A dozen universities have told halls residents they will not have to pay rent for the rest of this term as Coronavirus closes down campuses, and activists are now turning their attention to private landlords.
Students are winning significant rent concessions from universities including reductions and rent holidays, helped by a flurry of rent strikes targeted at both public and private landlords.
The campaign is broad and seeks to persuade student landlords to cancel tenants’ rents until they return to study and the crisis is over.
The campaign is being supported by a ‘Can’t Pay, Won’t Pay’ handbook (pictured) produced by www.rent-strike.org/universities which is a national collective of student housing campaigners and activists.
Some universities (see below) have agreed to cancel the third term’s rent assuming the pandemic continues, and the activists are now targeting private landlords.
The campaign says 150 students at a halls of residence run by private landlord in London have already gone on strike, while over 400 students have joined a Facebook page in Plymouth calling for a rent strike across the city’s four universities for those in private accommodation.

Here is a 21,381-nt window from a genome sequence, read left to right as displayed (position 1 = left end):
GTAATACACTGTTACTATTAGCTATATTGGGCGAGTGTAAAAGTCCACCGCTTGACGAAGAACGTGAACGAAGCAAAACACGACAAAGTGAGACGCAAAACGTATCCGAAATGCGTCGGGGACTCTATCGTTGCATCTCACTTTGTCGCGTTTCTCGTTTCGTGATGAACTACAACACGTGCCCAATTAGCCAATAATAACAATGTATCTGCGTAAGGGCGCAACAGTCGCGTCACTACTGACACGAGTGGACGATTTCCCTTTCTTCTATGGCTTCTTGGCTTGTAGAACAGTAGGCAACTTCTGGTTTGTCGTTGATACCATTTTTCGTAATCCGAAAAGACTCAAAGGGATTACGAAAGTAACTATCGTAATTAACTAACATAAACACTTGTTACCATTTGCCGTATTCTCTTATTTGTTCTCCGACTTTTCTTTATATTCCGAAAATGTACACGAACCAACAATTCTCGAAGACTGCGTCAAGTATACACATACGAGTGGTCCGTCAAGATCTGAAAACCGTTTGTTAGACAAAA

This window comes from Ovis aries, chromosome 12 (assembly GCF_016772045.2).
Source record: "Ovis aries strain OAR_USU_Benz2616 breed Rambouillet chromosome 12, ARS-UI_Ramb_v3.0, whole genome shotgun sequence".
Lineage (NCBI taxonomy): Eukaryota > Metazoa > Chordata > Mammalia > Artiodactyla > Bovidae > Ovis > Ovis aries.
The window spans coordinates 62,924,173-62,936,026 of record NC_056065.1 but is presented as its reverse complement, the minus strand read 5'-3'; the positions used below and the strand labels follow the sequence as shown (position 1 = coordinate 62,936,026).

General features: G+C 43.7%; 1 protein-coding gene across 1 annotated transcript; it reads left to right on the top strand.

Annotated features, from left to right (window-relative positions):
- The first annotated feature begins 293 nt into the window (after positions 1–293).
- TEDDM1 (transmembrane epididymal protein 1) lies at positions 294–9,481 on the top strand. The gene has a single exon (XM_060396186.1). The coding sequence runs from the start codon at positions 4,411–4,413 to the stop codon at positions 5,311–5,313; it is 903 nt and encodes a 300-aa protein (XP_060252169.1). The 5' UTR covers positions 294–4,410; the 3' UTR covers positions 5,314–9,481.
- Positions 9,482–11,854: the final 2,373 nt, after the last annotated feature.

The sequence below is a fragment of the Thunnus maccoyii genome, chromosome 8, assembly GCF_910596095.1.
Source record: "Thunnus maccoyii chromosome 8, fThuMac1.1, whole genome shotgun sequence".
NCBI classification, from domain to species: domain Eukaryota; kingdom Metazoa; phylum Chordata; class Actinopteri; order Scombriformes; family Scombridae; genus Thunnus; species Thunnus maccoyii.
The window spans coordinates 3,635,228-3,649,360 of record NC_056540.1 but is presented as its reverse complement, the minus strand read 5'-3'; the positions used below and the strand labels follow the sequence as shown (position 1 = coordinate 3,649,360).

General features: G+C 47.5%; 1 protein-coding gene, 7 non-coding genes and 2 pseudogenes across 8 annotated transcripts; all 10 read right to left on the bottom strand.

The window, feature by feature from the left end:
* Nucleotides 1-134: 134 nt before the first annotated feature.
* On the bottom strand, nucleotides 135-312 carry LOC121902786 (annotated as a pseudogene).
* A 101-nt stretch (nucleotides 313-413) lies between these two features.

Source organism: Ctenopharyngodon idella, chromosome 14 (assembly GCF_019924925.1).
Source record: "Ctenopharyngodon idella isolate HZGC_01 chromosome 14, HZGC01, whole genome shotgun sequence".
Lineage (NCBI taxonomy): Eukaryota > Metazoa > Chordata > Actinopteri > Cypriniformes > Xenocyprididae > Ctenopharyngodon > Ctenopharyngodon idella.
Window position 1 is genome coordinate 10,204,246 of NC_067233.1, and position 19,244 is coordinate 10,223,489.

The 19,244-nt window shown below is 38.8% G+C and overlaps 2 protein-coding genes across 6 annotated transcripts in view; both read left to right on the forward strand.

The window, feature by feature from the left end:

Rent reductions or suspensions, assuming students go home, have already been won at halls of residence in Cambridge, East Anglia, Huddersfield, Keele, Leeds, Liverpool, Manchester, Nottingham, Reading, Warwick and York.
A rent strike is under way at University of London halls of residence, and students in Bristol are in dispute with a major student accommodation lettings agency over rent payments.
The ‘Can’t Pay, Won’t Pay’ campaign is backed by the National Union of Students and also the Labour Party, whose shadow housing minister John Healey (replaced yesterday by Thangam Debbonaire) last week wrote to the Housing secretary Gavin Williamson asking for both public and private landlords to stop charging tenants rent who have returned home.